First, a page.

SXSW is a place where friends rejoice and stars are born (we heard). You don’t beat yourself up for not getting your work done. You live in the moment. Now I didn’t make it to most of the events on my itinerary. I missed Har Mar Superstar, The Bangles, Semi Precious Weapons, Old 97’s, TV on the Radio, Meat Puppets, Yoko Ono, We Are Animal, Emmylou Harris and all of the 7,654 day shows I was on the list for.
I made it to Duran Duran, but not in time for the photo pit action. I sang “Rio” with the line of folks waiting outside of Stubb’s. I’ve got to admit, they sounded flawless. By the time I got in all the hits had been sung, so I hit the loo and left again.
The first shows I shot was James Blake. Hole’s former drummer, Patty Schemel, told me I should catch one of James Blake’s performances (and the Dum Dum Girls). She’s such a cool person, I sought out her recommendation at Stubb’s. James Blake’s music is minimal and effective. The drummer does a lot of off-time tribal ticks and batters. They performed their cover of ”Limit to Your Love” by Feist within the first three songs. My friends and I were satiated after the fourth and moseyed.
SXSW kills. Many had to take naps. This fella’s place was planted behind the Four Seasons and it was only 5pm on Thursday.
Thursday meant the Strokes. This girl’s friend asked her which member of the Strokes she’d like to pop out a baby from. She held that face (pictured below) for the rest of the show, unable to decide.
My view awaiting photo pit entrance to The Strokes.
Forever cool, pulse fingering, The Strokes packed a park with an estimated 50,000 people, with hundreds at the gate turned away. It was the worst photo pit experience I’ve ever had. The photographers were meant to do shifts of shooting: first group, first song, second group, second song, third group, third song, and then done. Problem was, no one cleared the first group out of the pit. By the end of the third song all photographers were asked to leave. Problem was there was no way to leave the pit as the crowds’ mass was pushing forward with vengeance, which forced us to exit out the back side of the stage.
I took photos on my two minute lollygag walk through the pit. When I reached the other side, I slipped myself backstage to watch the show as I felt I deserved some retribution for that bullshit experience. I was handed a drink, bummed a fag and got a big smile on my face like a child with the promise of Christmas. The Strokes are a triumph of my generation. They rock, and together, are the kings of cool.
San Francisco’s Ty Segall performed at the Rhapsody day party. Cute boys and cute chicks. Genuine grunge revival folk rock.
Small Black followed. The music was good, the sound was good, well-layered, flowing, and dancey, but their look and personal vibe clashed BIG TIME with the music. It made no sense to me. I liked the sounds, but the stage presence drove me away.
Glasser singer, Cameron Mesirow, whose voice I will describe as ethereal, stated they hadn’t played such a loose show as this one for a long time. I’m guessing it was before their steady success of the past year. Shortly after that statement, some power surge cut the other instruments off and the show was lost at the beginning of their fourth song. She tied up the shortened set with an acapella version of The Flamingo’s “I Only Have Eyes for You,” which is one of my favorite romantic songs of all time.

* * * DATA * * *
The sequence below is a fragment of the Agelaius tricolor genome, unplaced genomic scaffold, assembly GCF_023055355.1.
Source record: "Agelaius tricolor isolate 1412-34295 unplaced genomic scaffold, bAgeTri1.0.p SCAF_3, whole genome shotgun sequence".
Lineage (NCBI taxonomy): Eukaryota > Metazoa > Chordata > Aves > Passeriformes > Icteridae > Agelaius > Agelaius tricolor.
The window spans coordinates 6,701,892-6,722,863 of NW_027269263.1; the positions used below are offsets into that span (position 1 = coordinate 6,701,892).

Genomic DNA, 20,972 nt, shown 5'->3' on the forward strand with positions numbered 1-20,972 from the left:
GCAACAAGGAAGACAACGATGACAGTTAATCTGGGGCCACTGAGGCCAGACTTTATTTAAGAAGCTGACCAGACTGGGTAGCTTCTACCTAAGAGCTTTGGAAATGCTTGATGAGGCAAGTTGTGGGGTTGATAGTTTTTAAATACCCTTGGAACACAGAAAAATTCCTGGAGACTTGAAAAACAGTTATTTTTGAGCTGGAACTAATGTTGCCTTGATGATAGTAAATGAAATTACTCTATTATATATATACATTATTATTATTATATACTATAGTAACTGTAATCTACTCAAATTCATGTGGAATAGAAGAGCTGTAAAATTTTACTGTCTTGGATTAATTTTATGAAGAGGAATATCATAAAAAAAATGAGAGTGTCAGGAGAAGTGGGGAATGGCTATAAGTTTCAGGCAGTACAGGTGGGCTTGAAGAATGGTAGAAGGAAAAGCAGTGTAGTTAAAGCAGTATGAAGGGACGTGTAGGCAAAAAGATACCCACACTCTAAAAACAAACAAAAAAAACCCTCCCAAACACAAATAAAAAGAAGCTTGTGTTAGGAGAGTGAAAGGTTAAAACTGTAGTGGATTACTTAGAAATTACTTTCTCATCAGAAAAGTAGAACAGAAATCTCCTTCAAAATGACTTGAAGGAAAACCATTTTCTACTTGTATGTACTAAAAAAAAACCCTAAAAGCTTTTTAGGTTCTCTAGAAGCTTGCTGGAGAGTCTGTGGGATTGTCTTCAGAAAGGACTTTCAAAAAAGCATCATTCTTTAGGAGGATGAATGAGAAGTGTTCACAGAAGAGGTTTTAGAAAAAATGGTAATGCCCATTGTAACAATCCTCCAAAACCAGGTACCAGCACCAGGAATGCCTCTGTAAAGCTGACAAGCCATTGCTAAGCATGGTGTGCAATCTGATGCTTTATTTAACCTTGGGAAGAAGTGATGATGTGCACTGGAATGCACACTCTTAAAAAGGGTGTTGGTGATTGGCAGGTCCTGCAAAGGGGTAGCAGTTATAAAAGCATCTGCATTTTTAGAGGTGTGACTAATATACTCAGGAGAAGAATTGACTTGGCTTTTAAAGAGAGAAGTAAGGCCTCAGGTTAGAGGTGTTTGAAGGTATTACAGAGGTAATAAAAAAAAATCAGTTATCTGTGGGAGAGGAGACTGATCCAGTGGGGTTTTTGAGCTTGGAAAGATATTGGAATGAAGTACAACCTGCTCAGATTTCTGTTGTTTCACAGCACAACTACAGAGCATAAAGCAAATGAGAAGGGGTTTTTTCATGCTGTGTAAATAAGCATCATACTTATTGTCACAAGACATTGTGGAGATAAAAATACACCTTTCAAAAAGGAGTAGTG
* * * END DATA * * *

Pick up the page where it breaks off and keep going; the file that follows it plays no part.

Kurt Vile and The Violators were hard to shoot. When Kurt walked out on stage with his guitar, it was the first, and last time I saw his face during his performance. With his hair-in-face for 99% of the performance, his vibe and look reminded of a combination of Black Sabbath meets Kurt Cobain. As he played, Bradford Cox of Deerhunter took photos from the side of the stage. Later, while Deerhunter played, I saw Kurt’s face again as he watched the performance with a smile.
Deerhunter’s leader, Bradford Cox, started his set by breaking a string for which he had no replacement. He asked the crowd and got one. Bradford’s passion for music and people was transparent.
Then I ventured to SPIN’s party, where I caught Alison Mosshart. I’ve had a hard crush on Alison Mosshart since The Dead Weathers music video for “Treat Me Like Your Mother.” But one-and-a-half songs into this Kills set I left. I felt nothing. Too bad.
Oakland’s HOTTUB banged up the Virgin Mobile House at the end of Saturday Night in a living room sized space. This did not in any way infringe on their performance. They have some of the feel of Salt n Pepa, but a bit raunchier, with members spitting beer on the crowd and simulating fellatio on each other. I would say they brought the roof down, but I’ll tell you the truth–they the brought the floor down. A center beam collapsed as the crowd of thirty-five raged with the group. The Virgin House said, “‘Til next year SXSW,” as HOTTUB left with a bang.
SXSW is a lot of things– a juggling act of business and pleasure. Like Hunter S Thompson once said “The music business is a cruel and shallow money trench, a long plastic hallway where thieves and pimps run free, and good men die like dogs…” –as sweet as SXSW is and opportunities it represents, the quote is true. You can be running on 1,000 cylinders and only accomplish living another day with beer goggles and whiskey walks. Attending on any level, as a photographer, performer, punter, choose to be a free wheeler, expect nothing but to spread your pixie dust and awaken your spirit.
Mp3 from artists mentioned in this article
Kurt Vile: “Jesus”
Atlas Sound: “Shiela”
Ty Segall: “Girlfriend”
Small Black: “Photojournalist”
James Blake: “Limit To Your Love”
The Kills: “Satellite”